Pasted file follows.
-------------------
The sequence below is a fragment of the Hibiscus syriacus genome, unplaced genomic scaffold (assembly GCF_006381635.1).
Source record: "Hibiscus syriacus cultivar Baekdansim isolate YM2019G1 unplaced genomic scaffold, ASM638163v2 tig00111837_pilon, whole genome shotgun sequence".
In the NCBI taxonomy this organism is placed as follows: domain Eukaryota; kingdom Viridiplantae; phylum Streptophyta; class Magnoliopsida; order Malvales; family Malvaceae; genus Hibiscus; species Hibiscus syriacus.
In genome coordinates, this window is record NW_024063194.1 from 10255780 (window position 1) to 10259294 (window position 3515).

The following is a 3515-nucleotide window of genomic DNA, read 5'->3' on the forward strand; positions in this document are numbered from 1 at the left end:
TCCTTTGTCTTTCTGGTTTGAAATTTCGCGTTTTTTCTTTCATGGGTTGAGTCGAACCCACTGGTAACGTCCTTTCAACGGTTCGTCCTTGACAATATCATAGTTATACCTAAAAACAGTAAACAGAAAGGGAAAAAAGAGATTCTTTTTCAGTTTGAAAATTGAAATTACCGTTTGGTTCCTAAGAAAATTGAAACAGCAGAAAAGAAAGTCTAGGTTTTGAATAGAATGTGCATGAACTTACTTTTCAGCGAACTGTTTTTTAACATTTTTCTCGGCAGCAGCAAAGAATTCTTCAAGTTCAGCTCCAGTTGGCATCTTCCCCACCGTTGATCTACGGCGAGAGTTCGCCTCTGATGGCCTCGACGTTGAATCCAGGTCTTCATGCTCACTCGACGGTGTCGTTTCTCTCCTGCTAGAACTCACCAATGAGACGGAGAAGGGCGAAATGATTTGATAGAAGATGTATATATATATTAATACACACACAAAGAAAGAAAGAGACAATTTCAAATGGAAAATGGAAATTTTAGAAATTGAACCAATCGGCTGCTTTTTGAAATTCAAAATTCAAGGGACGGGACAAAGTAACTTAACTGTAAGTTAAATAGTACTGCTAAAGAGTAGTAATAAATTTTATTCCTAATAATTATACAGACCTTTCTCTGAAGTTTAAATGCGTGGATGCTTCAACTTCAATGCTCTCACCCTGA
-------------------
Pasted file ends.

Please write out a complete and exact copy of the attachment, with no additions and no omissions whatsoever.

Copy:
The sequence below is a fragment of the Hibiscus syriacus genome, unplaced genomic scaffold (assembly GCF_006381635.1).
Source record: "Hibiscus syriacus cultivar Baekdansim isolate YM2019G1 unplaced genomic scaffold, ASM638163v2 tig00111837_pilon, whole genome shotgun sequence".
In the NCBI taxonomy this organism is placed as follows: domain Eukaryota; kingdom Viridiplantae; phylum Streptophyta; class Magnoliopsida; order Malvales; family Malvaceae; genus Hibiscus; species Hibiscus syriacus.
In genome coordinates, this window is record NW_024063194.1 from 10255780 (window position 1) to 10259294 (window position 3515).

The following is a 3515-nucleotide window of genomic DNA, read 5'->3' on the forward strand; positions in this document are numbered from 1 at the left end:
TCCTTTGTCTTTCTGGTTTGAAATTTCGCGTTTTTTCTTTCATGGGTTGAGTCGAACCCACTGGTAACGTCCTTTCAACGGTTCGTCCTTGACAATATCATAGTTATACCTAAAAACAGTAAACAGAAAGGGAAAAAAGAGATTCTTTTTCAGTTTGAAAATTGAAATTACCGTTTGGTTCCTAAGAAAATTGAAACAGCAGAAAAGAAAGTCTAGGTTTTGAATAGAATGTGCATGAACTTACTTTTCAGCGAACTGTTTTTTAACATTTTTCTCGGCAGCAGCAAAGAATTCTTCAAGTTCAGCTCCAGTTGGCATCTTCCCCACCGTTGATCTACGGCGAGAGTTCGCCTCTGATGGCCTCGACGTTGAATCCAGGTCTTCATGCTCACTCGACGGTGTCGTTTCTCTCCTGCTAGAACTCACCAATGAGACGGAGAAGGGCGAAATGATTTGATAGAAGATGTATATATATATTAATACACACACAAAGAAAGAAAGAGACAATTTCAAATGGAAAATGGAAATTTTAGAAATTGAACCAATCGGCTGCTTTTTGAAATTCAAAATTCAAGGGACGGGACAAAGTAACTTAACTGTAAGTTAAATAGTACTGCTAAAGAGTAGTAATAAATTTTATTCCTAATAATTATACAGACCTTTCTCTGAAGTTTAAATGCGTGGATGCTTCAACTTCAATGCTCTCACCCTGA